If you’ve shopped for or have been looking for any wireless headphones or speakers, you might have seen mention of aptX.
But what’s aptX?
aptX is an audio-coding algorithm created in the 1980s by Qualcomm. It’s popular with film studios and radio broadcasters. And these days it is synonymous with Bluetooth.
As defined on its official website:
“aptX is a proven technology that compresses and then decompresses audio as it travels from a source device like a phone, to a receiving device like a wireless speaker, in a way that it can be transmitted over Bluetooth without damaging the quality. This ensures that you get the very most from your audio.”
aptX promises to deliver CD-like sound quality over Bluetooth. But it’s not CD-quality and does not sound as good as audio transmitted over wired connections. So you will generally find the wireless earbuds, headphones, speakers may not sound as good as wired ones.
Why does that happen?
Because Bluetooth is definitely depressed to help reduce audio coding delays and minimizes latency issues. However, with a compression ratio of 4:1, bitrate of 384kbps (48Hz sampling), aptX is designed to sound better than standard Bluetooth.
How much does aptX help improve sound quality?
To understand how aptX works. Let’s talk about digital audio and Bluetooth firstly.
Digital audio is a technology that records or convert sounds in digital form. In digital audio, the sound wave of the audio signal is encoded as numerical samples in a continuous sequence. For example, in CD audio, samples are taken 44100 times per second each with 16-bit sample depth.
Bluetooth a low power wireless transmission method and music is transmitted using a high-quality audio A2DP transmission profile. And the profile standardizes one mandatory codec – SBC, which stands for Low Complexity Subband Coding. As there are multiple levels of SBC, the lowest common denominator wins when you transmit data between two devices. For example, if your phone can do SBC at a high rate, but your headphones can’t, you get whatever the maximum rate the headphones can handle, and vice versa.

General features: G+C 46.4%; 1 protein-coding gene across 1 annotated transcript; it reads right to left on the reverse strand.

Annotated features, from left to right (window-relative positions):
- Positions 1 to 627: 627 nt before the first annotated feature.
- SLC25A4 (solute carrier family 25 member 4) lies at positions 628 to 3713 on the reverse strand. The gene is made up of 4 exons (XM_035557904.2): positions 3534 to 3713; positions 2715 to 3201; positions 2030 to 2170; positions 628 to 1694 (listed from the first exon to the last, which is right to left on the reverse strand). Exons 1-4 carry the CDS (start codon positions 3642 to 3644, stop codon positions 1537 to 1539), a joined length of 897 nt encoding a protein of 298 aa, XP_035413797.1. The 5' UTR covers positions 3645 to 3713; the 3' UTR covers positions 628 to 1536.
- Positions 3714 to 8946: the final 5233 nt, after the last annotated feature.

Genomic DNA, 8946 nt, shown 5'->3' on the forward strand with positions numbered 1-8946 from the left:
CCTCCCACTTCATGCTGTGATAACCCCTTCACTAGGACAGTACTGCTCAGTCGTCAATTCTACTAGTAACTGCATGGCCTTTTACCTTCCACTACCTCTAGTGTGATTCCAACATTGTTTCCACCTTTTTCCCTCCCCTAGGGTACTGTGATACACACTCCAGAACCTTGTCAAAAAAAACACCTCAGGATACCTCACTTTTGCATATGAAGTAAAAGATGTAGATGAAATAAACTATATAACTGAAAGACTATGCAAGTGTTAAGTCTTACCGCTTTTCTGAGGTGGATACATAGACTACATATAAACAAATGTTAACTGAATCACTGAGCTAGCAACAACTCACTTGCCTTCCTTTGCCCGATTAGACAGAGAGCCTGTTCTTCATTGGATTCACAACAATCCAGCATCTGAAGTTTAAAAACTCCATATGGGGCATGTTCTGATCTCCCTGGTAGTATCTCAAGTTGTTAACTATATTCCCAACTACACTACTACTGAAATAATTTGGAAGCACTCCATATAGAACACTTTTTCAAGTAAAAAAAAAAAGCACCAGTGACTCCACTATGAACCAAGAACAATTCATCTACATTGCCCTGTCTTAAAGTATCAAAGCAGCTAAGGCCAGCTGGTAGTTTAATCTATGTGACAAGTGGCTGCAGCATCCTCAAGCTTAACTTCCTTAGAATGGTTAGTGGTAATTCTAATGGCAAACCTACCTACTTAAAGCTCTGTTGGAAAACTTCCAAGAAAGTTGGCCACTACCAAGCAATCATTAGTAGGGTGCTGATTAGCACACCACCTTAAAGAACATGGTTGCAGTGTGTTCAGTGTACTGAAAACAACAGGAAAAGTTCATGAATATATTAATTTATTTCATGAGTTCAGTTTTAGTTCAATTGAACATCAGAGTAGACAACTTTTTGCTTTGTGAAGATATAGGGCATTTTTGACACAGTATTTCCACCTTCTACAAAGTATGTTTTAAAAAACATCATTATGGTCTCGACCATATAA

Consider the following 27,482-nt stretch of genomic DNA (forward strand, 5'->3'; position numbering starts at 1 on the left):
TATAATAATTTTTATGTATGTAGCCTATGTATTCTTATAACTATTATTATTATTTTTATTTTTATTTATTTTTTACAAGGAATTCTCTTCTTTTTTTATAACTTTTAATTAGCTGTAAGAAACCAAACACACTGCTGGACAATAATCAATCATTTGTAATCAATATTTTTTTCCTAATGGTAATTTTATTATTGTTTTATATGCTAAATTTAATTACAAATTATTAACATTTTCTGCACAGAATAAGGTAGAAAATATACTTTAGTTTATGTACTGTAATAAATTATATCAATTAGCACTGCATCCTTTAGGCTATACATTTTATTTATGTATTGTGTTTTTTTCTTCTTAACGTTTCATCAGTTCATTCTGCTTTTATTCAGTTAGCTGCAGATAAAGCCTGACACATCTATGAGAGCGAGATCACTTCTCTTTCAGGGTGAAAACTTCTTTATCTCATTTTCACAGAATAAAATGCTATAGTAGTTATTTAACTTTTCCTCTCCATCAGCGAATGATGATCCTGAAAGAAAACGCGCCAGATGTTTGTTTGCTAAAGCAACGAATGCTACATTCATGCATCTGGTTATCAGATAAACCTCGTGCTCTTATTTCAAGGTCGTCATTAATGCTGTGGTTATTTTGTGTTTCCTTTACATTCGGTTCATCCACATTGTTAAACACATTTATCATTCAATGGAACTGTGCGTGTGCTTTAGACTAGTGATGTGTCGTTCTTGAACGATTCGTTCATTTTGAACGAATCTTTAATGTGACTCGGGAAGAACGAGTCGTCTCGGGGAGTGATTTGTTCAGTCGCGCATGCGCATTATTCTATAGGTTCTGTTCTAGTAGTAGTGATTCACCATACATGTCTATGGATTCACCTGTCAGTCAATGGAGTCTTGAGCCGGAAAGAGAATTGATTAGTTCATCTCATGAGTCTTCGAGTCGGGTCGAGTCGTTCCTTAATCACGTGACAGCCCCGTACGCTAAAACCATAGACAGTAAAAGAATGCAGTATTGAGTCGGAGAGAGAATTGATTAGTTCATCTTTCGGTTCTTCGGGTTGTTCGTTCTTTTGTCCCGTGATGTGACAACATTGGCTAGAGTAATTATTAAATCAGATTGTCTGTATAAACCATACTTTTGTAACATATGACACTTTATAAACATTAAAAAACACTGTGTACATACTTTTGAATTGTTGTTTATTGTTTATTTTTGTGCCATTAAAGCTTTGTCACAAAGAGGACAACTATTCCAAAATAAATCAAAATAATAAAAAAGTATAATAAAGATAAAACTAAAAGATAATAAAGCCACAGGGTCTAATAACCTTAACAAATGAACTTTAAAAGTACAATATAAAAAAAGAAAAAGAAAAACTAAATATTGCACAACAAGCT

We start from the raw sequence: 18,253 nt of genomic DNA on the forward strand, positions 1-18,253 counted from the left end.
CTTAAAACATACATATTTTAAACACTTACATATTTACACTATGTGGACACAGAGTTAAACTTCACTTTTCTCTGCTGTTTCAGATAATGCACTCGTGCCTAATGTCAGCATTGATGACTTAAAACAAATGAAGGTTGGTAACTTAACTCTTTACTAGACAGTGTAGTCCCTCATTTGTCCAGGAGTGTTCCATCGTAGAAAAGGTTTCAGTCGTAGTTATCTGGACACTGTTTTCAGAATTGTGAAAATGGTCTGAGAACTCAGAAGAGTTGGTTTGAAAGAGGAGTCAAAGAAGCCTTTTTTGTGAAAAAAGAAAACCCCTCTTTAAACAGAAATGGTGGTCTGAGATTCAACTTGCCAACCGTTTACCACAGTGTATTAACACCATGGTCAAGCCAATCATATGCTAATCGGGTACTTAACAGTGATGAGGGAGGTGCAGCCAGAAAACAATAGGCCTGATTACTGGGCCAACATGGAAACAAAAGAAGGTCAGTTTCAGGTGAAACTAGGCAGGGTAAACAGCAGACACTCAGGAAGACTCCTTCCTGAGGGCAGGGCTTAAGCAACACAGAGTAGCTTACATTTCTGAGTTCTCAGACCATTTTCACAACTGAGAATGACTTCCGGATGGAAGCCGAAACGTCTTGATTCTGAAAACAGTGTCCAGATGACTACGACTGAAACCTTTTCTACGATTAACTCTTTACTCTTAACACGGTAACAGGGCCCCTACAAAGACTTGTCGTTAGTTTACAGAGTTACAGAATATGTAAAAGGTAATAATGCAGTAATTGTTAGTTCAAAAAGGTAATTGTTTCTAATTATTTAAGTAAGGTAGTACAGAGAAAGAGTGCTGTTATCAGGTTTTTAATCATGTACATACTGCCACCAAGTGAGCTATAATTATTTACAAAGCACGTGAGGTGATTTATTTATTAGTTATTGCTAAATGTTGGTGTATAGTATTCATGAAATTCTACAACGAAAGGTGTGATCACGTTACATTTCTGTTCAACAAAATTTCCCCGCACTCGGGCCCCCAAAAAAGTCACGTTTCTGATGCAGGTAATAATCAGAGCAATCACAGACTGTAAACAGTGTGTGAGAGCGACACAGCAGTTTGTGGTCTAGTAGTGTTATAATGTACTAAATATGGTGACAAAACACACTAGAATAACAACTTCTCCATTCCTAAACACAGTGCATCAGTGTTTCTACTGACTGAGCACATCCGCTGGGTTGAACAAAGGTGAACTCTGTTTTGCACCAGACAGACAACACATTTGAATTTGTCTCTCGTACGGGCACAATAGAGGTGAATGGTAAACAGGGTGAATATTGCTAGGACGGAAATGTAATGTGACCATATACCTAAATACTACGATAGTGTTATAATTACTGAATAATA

And comes to aptX, it is still compression, but a different kind. While MP3 uses the psychoacoustic modeling to take out data, aptX uses "time-domain ADPCM”. With the aptX audio codec technology, the source material is transparently delivered over Bluetooth, whether it is stored uncompressed or in a compressed format such as MP3, AAC, FLAC.
But one important thing is, you must have the aptX on both the phone and headphones to get the advantage of aptX technology. If only one has it, the other just run SBC. The aptX encoding is supported on Android 4.4+, Windows 10 (desktop and mobile), macOS, to name a few. Unfortunately, you will not be able to get the advantage of aptX if you use an iPhone.
Would you like to get an aptX enabled wireless earbuds? Take a look at our latest B530 Pro true wireless earbuds.